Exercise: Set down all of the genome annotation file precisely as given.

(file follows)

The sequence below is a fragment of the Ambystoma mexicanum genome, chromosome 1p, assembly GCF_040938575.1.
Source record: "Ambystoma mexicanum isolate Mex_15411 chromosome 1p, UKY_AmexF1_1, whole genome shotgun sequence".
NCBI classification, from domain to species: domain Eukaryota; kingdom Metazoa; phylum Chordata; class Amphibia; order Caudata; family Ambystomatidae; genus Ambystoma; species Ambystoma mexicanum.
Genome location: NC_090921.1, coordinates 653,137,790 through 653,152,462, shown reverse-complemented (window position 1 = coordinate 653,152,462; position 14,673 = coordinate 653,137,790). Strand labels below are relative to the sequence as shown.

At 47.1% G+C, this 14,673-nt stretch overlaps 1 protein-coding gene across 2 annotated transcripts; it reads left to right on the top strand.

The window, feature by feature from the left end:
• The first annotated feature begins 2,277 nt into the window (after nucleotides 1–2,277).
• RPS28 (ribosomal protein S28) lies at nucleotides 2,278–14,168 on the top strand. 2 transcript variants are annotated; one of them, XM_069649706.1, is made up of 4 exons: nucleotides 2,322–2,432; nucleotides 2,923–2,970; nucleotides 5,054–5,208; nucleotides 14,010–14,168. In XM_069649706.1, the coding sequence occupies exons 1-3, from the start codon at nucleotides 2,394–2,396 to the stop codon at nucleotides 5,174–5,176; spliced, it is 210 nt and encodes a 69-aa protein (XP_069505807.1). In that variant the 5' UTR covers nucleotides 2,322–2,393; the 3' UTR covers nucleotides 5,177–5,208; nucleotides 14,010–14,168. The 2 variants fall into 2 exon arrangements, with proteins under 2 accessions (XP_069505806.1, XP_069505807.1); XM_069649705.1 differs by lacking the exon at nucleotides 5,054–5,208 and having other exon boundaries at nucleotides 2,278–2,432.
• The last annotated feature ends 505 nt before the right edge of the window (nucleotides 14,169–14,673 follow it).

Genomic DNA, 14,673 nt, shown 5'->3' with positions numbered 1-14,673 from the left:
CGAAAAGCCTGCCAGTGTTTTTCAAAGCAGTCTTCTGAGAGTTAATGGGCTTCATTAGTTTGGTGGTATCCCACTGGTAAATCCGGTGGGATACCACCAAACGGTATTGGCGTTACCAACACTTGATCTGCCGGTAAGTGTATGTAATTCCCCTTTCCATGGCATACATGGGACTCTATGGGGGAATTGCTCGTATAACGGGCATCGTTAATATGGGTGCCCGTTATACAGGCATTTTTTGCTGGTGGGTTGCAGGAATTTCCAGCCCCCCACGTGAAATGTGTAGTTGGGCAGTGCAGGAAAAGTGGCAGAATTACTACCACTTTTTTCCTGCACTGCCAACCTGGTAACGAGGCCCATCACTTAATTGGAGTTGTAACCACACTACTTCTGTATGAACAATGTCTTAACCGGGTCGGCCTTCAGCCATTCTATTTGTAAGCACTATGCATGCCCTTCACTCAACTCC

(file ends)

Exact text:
The sequence below is a fragment of the Ambystoma mexicanum genome, chromosome 1p, assembly GCF_040938575.1.
Source record: "Ambystoma mexicanum isolate Mex_15411 chromosome 1p, UKY_AmexF1_1, whole genome shotgun sequence".
NCBI classification, from domain to species: domain Eukaryota; kingdom Metazoa; phylum Chordata; class Amphibia; order Caudata; family Ambystomatidae; genus Ambystoma; species Ambystoma mexicanum.
Genome location: NC_090921.1, coordinates 653,137,790 through 653,152,462, shown reverse-complemented (window position 1 = coordinate 653,152,462; position 14,673 = coordinate 653,137,790). Strand labels below are relative to the sequence as shown.

At 47.1% G+C, this 14,673-nt stretch overlaps 1 protein-coding gene across 2 annotated transcripts; it reads left to right on the top strand.

The window, feature by feature from the left end:
• The first annotated feature begins 2,277 nt into the window (after nucleotides 1–2,277).
• RPS28 (ribosomal protein S28) lies at nucleotides 2,278–14,168 on the top strand. 2 transcript variants are annotated; one of them, XM_069649706.1, is made up of 4 exons: nucleotides 2,322–2,432; nucleotides 2,923–2,970; nucleotides 5,054–5,208; nucleotides 14,010–14,168. In XM_069649706.1, the coding sequence occupies exons 1-3, from the start codon at nucleotides 2,394–2,396 to the stop codon at nucleotides 5,174–5,176; spliced, it is 210 nt and encodes a 69-aa protein (XP_069505807.1). In that variant the 5' UTR covers nucleotides 2,322–2,393; the 3' UTR covers nucleotides 5,177–5,208; nucleotides 14,010–14,168. The 2 variants fall into 2 exon arrangements, with proteins under 2 accessions (XP_069505806.1, XP_069505807.1); XM_069649705.1 differs by lacking the exon at nucleotides 5,054–5,208 and having other exon boundaries at nucleotides 2,278–2,432.
• The last annotated feature ends 505 nt before the right edge of the window (nucleotides 14,169–14,673 follow it).

Genomic DNA, 14,673 nt, shown 5'->3' with positions numbered 1-14,673 from the left:
CGAAAAGCCTGCCAGTGTTTTTCAAAGCAGTCTTCTGAGAGTTAATGGGCTTCATTAGTTTGGTGGTATCCCACTGGTAAATCCGGTGGGATACCACCAAACGGTATTGGCGTTACCAACACTTGATCTGCCGGTAAGTGTATGTAATTCCCCTTTCCATGGCATACATGGGACTCTATGGGGGAATTGCTCGTATAACGGGCATCGTTAATATGGGTGCCCGTTATACAGGCATTTTTTGCTGGTGGGTTGCAGGAATTTCCAGCCCCCCACGTGAAATGTGTAGTTGGGCAGTGCAGGAAAAGTGGCAGAATTACTACCACTTTTTTCCTGCACTGCCAACCTGGTAACGAGGCCCATCACTTAATTGGAGTTGTAACCACACTACTTCTGTATGAACAATGTCTTAACCGGGTCGGCCTTCAGCCATTCTATTTGTAAGCACTATGCATGCCCTTCACTCAACTCC